Lyft co-founder John Zimmer didn't take a salary for three years

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John Zimmer, Lyft co-founder spoke out in a podcast of "Success: How I Did It" telling viewers how he succeeded together with his co-founder of Lyft Logan Green to overcome many of the potholes and detours that happen with new ventures.

Speaking to Alyson Shontell, Business Insider U.S. Editor-in-Chief. Zimmer unfolded the story of how they met back in 2007 after Zimmer read a post that Green had posted in a mutual friends page in Facebook. In his post, Green told the readers about Green's latest start-up called "Zimrides" which was the result of a trip Green had taken to Zimbabwe and had seen how people would like rideshare all the time, out of necessity. Zimmer, who was working full-time at Lehmann Brothers in NY wanted to learn more about the company, so he asked his friend to connect him with Green. Zimmers friend arranged the meeting, and Zimmer and Green decided to start a new venture together.

(left to right) Lyft co-founders Logan Green and John Zimmer

Battle between Uber and Lyft

The two young entrepreneurs relocated to Silicon Valley, and both decided not to take any salaries out of the company, which continued for the first three years. They relied on their own resources and ate Trader Joe's microwaveable meals. Zimmer stated that he had saved some money during his work at Lehman Brothers, so when he left the comfort of his day job for the uncertainty of his new venture he had to realign the budget accordingly. They moved into an apartment together and worked from home, calling their place the "Apartfice." Zimmer had to sleep on the couch for the first six months, after which his best friend suggested he move into his parent's house.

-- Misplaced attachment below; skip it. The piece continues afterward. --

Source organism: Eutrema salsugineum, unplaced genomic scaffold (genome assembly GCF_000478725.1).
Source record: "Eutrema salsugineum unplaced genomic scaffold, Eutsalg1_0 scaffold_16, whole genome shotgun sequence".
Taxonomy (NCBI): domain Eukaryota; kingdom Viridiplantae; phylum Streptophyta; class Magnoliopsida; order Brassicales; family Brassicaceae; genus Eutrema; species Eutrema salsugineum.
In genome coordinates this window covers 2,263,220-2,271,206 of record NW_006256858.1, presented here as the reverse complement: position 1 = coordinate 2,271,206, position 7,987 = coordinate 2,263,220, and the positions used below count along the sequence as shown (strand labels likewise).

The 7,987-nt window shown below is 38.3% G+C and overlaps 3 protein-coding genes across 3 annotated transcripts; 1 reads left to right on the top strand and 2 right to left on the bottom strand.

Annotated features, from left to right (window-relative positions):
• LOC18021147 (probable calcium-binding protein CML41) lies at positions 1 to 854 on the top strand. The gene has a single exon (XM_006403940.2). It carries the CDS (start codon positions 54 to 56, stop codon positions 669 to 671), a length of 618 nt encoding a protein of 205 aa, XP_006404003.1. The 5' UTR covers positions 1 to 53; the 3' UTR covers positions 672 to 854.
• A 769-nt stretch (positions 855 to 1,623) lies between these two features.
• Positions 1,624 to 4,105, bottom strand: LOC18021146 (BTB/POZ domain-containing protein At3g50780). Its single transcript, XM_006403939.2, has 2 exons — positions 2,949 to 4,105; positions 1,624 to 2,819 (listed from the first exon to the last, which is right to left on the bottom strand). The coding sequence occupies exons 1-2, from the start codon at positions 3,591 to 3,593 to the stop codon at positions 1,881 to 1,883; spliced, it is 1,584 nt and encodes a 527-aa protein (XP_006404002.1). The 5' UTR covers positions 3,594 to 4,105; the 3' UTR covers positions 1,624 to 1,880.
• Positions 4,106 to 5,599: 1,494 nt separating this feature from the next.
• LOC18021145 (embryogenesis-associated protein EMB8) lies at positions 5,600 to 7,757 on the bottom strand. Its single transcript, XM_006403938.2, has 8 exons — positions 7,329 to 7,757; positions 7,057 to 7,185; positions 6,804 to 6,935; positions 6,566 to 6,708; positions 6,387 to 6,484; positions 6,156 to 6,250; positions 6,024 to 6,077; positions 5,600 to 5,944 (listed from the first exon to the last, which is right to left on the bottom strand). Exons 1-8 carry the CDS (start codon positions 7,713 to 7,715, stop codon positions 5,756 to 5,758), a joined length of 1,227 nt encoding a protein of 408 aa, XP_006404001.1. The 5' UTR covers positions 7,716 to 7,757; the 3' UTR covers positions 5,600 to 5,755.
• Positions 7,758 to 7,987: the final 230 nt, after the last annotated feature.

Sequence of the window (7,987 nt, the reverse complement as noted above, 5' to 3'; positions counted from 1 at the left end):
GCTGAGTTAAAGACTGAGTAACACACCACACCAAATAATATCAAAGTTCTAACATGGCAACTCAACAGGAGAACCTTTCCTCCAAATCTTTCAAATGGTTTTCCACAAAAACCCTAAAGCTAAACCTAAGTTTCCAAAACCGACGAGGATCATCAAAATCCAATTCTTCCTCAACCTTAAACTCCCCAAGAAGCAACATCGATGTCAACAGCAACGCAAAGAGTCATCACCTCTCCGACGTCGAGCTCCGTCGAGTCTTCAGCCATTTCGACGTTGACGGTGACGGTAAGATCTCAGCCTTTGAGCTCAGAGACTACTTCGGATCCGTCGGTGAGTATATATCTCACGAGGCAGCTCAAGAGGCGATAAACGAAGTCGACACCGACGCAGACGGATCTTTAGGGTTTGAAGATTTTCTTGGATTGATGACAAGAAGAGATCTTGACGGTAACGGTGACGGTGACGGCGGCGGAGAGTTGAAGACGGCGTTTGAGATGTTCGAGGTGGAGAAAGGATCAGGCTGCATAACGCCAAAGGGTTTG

Zimride started out as a focused niche carpool service for college students when they went back home during their breaks; it helped students earn extra income. The model allowed students to earn anywhere between $20 to $30 selling the use of up to 3 seats, that way a college student driving home could earn $60, which would cover the ride costs and make you some money rather the losing money maintaining a car by yourself for yourself.

In 2012 Zimride had grown to thousands of drivers in 150 universities and some companies that participated in the model. Both Green and Zimmer felt that they had not scratched the surface of the company's potential, so they decided to expand their model and build a dedicated app. They did a brainstorming session and asked each other 'What if we were starting Zimride over today? What would it look like?' They also looked at Uber, which was only an UberBlack and Limo service at that time, and then asked "Well, what if we could increase the frequency of use? Use a smartphone?" They employed two engineers that developed the new app and launched the new "Lyft" in 2012.

The company has grown steadily, raising solid investment from private sources. The two co-founders progress by a step by step basis, some mistake the nice guy approach to weakness in the face of Uber's more aggressive approach. Zimmer claims that many misunderstood their steady progress for incapability to meet the competition head-on, however, the company has grown to an $11 billion giant and is continuing to advance without raking in the adverse media coverage and is far from generating the same levels of loss and waste that were part and parcel of Uber's approach to business.

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